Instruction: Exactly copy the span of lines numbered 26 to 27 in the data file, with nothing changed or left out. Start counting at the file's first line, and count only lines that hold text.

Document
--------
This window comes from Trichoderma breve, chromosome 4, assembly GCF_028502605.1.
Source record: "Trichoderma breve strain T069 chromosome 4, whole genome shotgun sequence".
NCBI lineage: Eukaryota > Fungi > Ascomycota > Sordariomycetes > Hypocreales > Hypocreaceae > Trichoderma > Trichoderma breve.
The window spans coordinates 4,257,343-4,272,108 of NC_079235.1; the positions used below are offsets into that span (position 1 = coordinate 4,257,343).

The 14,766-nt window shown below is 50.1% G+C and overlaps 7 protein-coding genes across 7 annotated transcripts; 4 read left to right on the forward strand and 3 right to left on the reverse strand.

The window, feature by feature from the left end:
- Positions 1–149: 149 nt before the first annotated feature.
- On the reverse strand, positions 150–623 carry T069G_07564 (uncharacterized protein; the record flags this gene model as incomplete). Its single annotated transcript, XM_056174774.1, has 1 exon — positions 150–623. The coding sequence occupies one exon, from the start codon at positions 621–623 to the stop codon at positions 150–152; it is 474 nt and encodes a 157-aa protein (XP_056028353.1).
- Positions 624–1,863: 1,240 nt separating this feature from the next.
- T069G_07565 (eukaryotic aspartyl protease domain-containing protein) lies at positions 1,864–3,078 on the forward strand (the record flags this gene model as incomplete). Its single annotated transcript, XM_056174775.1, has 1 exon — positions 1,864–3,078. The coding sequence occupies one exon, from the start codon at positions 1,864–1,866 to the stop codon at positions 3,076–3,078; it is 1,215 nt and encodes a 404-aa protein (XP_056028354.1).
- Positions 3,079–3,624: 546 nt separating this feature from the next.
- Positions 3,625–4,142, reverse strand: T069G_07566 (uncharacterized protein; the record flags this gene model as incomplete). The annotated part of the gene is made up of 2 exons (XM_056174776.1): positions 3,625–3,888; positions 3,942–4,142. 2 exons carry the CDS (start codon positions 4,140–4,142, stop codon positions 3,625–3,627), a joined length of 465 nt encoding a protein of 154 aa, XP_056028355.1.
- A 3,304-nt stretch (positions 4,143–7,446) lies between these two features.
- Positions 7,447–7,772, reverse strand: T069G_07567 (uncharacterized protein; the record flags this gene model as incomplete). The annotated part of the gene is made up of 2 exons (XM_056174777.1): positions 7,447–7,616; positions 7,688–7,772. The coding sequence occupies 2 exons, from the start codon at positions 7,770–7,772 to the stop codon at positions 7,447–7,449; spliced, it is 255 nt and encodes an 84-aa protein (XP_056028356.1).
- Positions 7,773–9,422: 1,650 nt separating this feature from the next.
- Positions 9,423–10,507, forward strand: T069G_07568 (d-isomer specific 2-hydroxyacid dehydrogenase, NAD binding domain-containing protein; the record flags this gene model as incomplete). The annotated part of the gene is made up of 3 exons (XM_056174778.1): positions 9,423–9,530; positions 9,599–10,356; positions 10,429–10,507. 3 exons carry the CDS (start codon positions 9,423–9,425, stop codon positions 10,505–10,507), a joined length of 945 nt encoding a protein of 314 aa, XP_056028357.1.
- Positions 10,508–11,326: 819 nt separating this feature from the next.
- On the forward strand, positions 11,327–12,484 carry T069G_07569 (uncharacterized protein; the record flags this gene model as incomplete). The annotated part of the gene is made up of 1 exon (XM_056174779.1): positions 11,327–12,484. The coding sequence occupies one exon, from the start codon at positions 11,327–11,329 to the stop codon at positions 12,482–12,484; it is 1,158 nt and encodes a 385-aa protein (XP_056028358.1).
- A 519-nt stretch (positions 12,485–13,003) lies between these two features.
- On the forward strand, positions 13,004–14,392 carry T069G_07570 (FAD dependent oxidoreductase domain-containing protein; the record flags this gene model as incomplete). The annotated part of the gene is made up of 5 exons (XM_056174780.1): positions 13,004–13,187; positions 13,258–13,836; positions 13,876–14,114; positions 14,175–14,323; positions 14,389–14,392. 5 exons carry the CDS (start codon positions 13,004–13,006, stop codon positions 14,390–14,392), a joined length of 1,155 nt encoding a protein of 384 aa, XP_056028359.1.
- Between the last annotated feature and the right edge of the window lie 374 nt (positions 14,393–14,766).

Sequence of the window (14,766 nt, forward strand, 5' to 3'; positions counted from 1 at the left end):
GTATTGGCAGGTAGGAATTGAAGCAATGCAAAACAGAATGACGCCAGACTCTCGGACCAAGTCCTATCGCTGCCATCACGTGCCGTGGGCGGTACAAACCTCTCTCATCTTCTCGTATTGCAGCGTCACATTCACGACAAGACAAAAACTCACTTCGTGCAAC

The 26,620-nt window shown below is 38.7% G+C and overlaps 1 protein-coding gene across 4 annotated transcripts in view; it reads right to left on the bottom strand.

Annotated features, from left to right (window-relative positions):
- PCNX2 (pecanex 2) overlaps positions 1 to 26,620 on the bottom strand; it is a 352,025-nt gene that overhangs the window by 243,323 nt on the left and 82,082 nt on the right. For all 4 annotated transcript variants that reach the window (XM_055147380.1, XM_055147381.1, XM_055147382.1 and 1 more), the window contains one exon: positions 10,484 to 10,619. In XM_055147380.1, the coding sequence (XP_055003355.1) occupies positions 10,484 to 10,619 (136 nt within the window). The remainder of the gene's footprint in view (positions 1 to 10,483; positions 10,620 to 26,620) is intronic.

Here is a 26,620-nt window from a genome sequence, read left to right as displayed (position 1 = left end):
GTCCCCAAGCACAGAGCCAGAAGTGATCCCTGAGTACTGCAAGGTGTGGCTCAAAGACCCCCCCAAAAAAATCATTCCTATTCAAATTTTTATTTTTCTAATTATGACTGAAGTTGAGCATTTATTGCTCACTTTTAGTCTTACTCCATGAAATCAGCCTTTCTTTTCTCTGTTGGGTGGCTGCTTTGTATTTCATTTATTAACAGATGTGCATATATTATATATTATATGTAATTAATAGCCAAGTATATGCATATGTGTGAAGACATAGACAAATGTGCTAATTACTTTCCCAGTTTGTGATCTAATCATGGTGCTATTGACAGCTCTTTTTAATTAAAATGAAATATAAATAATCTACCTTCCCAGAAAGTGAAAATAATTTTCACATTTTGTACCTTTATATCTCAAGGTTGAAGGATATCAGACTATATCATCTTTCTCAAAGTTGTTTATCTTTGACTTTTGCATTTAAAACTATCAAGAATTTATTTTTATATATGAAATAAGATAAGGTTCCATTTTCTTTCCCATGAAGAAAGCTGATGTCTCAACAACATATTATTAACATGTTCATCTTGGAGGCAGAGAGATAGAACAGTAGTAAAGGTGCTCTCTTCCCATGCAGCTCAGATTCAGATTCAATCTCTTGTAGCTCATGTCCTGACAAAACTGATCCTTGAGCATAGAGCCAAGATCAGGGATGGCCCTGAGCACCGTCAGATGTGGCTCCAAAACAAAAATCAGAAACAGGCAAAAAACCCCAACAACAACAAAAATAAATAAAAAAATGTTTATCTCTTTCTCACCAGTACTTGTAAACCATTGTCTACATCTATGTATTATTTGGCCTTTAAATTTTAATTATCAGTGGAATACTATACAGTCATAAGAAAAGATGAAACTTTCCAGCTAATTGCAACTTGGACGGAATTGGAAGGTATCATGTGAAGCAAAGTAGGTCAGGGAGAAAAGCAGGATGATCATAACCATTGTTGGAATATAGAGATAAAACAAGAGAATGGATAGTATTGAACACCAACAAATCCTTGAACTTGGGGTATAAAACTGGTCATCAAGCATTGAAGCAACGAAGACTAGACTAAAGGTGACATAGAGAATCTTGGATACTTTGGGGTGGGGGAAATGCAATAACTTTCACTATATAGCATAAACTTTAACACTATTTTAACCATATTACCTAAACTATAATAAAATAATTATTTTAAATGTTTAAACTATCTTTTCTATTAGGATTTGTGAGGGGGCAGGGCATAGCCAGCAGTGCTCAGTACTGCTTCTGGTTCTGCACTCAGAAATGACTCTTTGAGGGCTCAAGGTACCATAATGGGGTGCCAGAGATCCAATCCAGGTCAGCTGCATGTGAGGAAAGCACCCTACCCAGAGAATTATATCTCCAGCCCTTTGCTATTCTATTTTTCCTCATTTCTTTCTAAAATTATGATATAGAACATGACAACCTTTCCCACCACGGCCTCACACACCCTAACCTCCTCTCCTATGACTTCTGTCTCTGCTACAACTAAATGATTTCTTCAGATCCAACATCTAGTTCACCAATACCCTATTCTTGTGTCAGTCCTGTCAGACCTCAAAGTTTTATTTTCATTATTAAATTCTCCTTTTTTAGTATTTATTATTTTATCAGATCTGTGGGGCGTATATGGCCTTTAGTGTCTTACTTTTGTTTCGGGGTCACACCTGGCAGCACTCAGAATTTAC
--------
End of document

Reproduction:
- PCNX2 (pecanex 2) overlaps positions 1 to 26,620 on the bottom strand; it is a 352,025-nt gene that overhangs the window by 243,323 nt on the left and 82,082 nt on the right. For all 4 annotated transcript variants that reach the window (XM_055147380.1, XM_055147381.1, XM_055147382.1 and 1 more), the window contains one exon: positions 10,484 to 10,619. In XM_055147380.1, the coding sequence (XP_055003355.1) occupies positions 10,484 to 10,619 (136 nt within the window). The remainder of the gene's footprint in view (positions 1 to 10,483; positions 10,620 to 26,620) is intronic.

Here is a 26,620-nt window from a genome sequence, read left to right as displayed (position 1 = left end):